Cedrus spp.Four True Cedars
There are only four true cedars in the world and they grow from Lebanon and Syria to the Himalayas. The so called red "cedar" of the Pacific Northwest and the incense "cedar" of California, are not true cedars at all, but members of the cypress family with foliage of flattened green scales.
True cedars are members of the pine family, and have dense clusters of needles, growing spirally from stout pegs along the twigs and branches. They are very similar to larch needles, except that cedar needles are evergreen, and larch are deciduous. Barrel shaped cones grow upright on cedar branches and shatter when old. All are drought tolerant and can grow to great size. On the Great Lawn of the San Francisco Botanical Garden you can find all four species growing side by side.
Cedrus libani, Lebanon cedar, is referred to many times in the Bible as a symbol of vigor and strength. It has a massive trunk, with dark green needles. Its wood is fragrant, durable and highly decay resistant.
"The righteous shall flourish like the palm tree and grow like a Cedar of Lebanon"
Its cones are 6 to 8 high. Legend tells us that King Solomon's temple was built of Cedrus libani. The royal temples of Egypt are also reported to have used cedar in their construction.
Cedrus deodara, Deodar cedar, grows from Afghanistan to the Himalayas and is also widely planted in the western world. It can reach 200 feet with graceful branches that sweep downward, then upwards to a nodding pyramidal top. Its blue-green needles are 1 to 2 inches, longer than the other cedar species.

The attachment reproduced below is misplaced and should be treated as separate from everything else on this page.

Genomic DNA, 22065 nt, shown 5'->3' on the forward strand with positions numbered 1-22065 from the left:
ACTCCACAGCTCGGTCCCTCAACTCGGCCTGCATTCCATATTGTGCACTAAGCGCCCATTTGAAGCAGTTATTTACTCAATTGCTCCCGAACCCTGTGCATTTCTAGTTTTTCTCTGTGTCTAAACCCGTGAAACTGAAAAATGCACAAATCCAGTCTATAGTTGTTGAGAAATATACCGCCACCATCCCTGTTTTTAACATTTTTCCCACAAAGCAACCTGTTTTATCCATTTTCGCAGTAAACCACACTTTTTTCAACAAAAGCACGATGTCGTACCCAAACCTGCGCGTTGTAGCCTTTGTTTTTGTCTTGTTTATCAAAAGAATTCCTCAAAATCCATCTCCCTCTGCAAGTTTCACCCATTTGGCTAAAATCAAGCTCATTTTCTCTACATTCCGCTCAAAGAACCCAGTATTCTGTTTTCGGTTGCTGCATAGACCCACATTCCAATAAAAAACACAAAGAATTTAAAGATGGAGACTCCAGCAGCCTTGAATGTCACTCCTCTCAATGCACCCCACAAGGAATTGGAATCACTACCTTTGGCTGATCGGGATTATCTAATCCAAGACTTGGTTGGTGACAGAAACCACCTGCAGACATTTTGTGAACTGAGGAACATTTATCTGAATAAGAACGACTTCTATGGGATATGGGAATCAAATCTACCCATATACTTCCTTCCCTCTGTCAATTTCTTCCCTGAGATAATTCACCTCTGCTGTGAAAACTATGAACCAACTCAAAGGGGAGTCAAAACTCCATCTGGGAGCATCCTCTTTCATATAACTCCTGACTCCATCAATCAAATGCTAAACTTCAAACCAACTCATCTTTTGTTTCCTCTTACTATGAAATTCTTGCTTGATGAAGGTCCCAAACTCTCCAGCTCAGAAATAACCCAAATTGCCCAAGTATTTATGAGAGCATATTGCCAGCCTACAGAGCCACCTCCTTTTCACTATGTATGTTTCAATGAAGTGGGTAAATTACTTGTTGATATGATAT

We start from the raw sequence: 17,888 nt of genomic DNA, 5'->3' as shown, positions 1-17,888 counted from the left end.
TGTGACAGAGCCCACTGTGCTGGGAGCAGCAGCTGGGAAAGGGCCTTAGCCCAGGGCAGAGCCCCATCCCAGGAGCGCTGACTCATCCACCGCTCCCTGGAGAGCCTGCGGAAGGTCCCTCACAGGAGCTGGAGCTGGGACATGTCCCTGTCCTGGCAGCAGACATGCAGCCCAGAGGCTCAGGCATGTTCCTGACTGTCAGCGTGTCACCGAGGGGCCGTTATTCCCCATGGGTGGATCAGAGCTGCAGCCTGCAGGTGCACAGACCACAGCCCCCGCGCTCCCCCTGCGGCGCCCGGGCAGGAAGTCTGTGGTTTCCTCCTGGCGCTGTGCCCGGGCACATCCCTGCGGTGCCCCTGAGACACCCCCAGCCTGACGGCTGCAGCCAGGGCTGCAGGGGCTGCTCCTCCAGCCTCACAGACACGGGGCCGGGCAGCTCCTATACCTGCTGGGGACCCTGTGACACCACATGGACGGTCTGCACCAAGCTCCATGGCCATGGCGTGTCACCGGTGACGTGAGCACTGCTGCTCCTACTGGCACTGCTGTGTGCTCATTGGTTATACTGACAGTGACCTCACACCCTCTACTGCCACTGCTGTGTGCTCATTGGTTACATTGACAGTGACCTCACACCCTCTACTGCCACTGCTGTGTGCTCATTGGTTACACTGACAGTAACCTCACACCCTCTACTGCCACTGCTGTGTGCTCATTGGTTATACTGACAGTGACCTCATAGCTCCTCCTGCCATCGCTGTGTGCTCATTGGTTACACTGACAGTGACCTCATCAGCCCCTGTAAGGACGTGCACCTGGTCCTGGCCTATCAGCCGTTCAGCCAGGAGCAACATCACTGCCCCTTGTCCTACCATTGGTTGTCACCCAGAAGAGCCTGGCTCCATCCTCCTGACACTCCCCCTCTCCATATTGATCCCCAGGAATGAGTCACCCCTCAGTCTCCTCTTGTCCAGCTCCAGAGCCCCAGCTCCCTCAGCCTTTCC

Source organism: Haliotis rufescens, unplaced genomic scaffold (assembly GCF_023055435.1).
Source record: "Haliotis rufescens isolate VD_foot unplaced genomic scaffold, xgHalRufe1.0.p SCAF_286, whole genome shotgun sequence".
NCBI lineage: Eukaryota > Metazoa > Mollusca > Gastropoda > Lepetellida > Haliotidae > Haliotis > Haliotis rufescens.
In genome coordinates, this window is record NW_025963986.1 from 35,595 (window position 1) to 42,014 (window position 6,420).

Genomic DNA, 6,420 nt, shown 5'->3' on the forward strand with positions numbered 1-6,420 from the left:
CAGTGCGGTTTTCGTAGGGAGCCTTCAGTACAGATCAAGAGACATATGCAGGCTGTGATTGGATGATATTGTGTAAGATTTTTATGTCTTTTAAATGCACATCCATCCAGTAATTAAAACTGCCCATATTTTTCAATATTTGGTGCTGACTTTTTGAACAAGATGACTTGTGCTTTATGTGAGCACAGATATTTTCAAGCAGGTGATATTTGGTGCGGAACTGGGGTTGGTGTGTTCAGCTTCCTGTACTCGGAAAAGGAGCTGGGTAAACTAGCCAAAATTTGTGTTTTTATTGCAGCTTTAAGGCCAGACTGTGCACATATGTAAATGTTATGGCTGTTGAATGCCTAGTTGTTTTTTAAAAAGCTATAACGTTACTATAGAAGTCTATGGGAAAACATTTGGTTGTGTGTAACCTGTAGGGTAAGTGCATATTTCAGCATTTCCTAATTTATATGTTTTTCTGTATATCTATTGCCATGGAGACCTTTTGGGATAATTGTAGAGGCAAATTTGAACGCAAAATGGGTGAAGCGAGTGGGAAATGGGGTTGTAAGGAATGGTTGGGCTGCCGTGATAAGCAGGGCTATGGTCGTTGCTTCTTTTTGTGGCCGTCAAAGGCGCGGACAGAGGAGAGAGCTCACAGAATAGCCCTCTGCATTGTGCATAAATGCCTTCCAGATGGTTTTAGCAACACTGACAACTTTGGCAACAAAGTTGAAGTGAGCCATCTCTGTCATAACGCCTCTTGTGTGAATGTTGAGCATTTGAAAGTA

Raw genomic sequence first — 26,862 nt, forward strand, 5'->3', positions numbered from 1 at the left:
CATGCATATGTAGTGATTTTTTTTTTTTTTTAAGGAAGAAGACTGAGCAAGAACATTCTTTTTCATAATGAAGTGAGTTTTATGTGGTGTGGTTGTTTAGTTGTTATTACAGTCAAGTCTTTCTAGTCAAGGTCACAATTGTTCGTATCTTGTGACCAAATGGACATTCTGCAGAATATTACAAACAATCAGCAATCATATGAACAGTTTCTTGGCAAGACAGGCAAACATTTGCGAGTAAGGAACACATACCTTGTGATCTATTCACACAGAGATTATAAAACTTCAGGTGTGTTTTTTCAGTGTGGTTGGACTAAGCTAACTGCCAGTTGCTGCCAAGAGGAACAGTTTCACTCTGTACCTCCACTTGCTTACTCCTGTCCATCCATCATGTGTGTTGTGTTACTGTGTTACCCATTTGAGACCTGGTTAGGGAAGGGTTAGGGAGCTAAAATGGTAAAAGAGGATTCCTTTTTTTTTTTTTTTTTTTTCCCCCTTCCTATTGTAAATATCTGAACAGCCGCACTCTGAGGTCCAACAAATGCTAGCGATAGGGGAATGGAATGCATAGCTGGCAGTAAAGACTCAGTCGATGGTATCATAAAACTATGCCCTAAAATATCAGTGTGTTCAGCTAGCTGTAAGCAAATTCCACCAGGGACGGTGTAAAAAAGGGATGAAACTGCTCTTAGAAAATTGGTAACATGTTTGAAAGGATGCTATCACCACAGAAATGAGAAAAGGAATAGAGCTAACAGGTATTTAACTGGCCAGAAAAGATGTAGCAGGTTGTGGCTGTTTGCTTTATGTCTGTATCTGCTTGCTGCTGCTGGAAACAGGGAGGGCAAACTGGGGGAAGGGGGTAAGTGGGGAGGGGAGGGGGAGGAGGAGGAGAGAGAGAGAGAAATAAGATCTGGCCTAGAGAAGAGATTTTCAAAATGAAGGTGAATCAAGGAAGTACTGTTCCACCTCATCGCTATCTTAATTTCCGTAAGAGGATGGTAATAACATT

Cedrus atlantica, Atlas cedar, from the Atlas Mountains of Algeria and Morocco has inch long gray-green needles. Cedrus atlantica 'Glauca', a cultivar, is remarkable with intense silver needles. There are other cultivars with pendulous or weeping habits.
Cedrus brevifolia, or Cyprus cedar, is rare and grows only on the island of Cyprus. With age, it develops an umbrella-shaped crown and has the shortest of all needles: .2 to .6 inches long.
||Plant in deep, well drained soil. All species are deep rooted and drought tolerant once established
||Pollination occurs in autumn with seeds maturing the same time a year later
||As ornamental trees in large gardens and parks; best when planted on sweeping lawns to appreciate shape and textured look of branches
||There is some discussion among botanists regarding how many true species of Cedrus actually exist. Some think C. brevifolia and C. atlantica should be considered subspecies of C. libani
Cedar is commonly used to make shoe trees because it deodorizes and absorbs moisture
The name 'cedar' has been applied to other trees with scented wood, such as the Japanese incense cedar and the California incense cedar
All four of the true cedars can be found on the Great Lawn (Bed 8).
IN BLOOM CONTRIBUTORS:
Photos by Docent Joanne Taylor
Text by Docent Kathy McNeil
Profile by Associate Curator David Kruse-Pickler